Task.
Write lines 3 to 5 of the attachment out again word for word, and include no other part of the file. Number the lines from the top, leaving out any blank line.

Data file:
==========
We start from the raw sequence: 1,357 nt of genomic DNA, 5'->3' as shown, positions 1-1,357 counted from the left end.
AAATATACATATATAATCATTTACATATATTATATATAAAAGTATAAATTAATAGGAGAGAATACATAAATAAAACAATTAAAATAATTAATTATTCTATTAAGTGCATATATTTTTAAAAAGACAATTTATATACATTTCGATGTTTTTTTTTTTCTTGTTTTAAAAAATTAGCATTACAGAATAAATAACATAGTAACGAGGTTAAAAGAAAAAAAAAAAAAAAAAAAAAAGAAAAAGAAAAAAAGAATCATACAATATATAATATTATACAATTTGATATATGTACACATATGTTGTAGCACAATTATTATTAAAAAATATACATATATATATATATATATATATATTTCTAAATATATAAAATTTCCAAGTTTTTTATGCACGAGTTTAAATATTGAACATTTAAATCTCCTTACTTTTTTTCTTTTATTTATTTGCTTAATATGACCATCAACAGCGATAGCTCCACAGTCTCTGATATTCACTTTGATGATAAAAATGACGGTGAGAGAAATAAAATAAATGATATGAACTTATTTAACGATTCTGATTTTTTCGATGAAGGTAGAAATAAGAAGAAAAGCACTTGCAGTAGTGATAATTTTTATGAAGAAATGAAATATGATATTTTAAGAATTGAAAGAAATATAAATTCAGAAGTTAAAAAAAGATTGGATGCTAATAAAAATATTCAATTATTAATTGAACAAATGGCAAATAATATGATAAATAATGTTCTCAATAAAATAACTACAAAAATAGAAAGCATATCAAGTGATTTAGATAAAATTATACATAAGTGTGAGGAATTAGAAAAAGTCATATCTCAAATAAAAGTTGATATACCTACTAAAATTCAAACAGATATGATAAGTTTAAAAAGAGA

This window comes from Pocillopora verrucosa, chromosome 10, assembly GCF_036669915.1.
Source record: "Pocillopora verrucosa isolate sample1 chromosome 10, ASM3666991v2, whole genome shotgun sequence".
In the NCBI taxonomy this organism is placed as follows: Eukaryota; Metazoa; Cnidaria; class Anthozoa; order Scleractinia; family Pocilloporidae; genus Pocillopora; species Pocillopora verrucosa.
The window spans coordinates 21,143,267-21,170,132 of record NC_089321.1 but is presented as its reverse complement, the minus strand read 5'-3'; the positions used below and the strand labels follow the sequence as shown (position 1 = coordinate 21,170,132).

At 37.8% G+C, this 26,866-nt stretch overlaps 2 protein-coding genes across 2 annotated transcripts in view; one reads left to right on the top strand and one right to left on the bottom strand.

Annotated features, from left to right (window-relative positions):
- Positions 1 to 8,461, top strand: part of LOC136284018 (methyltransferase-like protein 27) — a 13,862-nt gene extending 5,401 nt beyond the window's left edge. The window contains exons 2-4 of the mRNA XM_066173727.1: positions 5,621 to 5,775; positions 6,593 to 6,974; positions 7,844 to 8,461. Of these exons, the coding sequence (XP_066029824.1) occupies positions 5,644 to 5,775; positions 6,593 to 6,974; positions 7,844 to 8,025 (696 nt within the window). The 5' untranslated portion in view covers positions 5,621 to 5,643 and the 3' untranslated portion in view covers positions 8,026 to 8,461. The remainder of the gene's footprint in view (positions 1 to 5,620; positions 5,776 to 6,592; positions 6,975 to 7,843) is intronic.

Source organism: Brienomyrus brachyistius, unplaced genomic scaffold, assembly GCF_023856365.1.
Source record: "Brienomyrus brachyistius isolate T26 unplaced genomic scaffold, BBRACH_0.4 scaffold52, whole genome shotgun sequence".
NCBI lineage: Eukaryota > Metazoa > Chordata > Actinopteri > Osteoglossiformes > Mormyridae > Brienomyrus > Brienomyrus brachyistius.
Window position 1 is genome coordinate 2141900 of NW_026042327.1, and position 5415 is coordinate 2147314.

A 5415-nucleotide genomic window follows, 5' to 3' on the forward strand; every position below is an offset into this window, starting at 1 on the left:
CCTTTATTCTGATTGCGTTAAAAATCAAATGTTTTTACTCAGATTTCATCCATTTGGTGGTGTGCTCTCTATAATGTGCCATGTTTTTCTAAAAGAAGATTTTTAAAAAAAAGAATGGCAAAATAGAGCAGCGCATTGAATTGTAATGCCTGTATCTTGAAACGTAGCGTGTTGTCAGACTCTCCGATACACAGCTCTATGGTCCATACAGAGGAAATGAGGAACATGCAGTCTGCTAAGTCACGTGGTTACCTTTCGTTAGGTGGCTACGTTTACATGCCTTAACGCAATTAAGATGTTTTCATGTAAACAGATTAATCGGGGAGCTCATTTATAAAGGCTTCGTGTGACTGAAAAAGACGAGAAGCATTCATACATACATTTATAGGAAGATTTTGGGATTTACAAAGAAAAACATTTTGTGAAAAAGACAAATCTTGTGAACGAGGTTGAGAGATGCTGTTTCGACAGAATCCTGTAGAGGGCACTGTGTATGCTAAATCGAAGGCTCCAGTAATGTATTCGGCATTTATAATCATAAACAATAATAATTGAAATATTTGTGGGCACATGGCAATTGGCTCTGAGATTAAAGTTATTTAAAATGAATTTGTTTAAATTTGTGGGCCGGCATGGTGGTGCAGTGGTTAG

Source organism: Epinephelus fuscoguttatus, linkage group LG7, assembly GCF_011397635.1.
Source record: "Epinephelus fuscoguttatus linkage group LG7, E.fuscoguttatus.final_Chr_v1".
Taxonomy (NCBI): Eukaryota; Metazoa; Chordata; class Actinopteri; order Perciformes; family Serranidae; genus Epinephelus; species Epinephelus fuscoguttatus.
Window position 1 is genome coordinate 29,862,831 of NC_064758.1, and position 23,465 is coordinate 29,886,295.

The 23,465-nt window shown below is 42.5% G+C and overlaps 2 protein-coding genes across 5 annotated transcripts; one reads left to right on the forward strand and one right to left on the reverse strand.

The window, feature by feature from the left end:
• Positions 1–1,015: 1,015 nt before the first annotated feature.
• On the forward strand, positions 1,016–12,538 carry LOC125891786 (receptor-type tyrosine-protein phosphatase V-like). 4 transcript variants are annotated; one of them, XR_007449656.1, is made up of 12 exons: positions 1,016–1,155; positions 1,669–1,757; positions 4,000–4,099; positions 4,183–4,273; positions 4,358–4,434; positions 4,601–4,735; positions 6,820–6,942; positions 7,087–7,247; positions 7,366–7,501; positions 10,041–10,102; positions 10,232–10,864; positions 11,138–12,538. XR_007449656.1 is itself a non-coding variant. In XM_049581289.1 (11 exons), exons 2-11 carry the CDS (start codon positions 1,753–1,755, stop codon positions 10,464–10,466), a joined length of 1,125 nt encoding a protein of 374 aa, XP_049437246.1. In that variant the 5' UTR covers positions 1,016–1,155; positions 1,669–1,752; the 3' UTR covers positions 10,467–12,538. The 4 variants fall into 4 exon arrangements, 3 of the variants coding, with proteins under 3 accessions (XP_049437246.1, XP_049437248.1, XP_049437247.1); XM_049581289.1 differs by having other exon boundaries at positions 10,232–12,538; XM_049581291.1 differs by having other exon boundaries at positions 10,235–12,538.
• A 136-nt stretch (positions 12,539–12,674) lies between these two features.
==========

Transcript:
This window comes from Pocillopora verrucosa, chromosome 10, assembly GCF_036669915.1.
Source record: "Pocillopora verrucosa isolate sample1 chromosome 10, ASM3666991v2, whole genome shotgun sequence".
In the NCBI taxonomy this organism is placed as follows: Eukaryota; Metazoa; Cnidaria; class Anthozoa; order Scleractinia; family Pocilloporidae; genus Pocillopora; species Pocillopora verrucosa.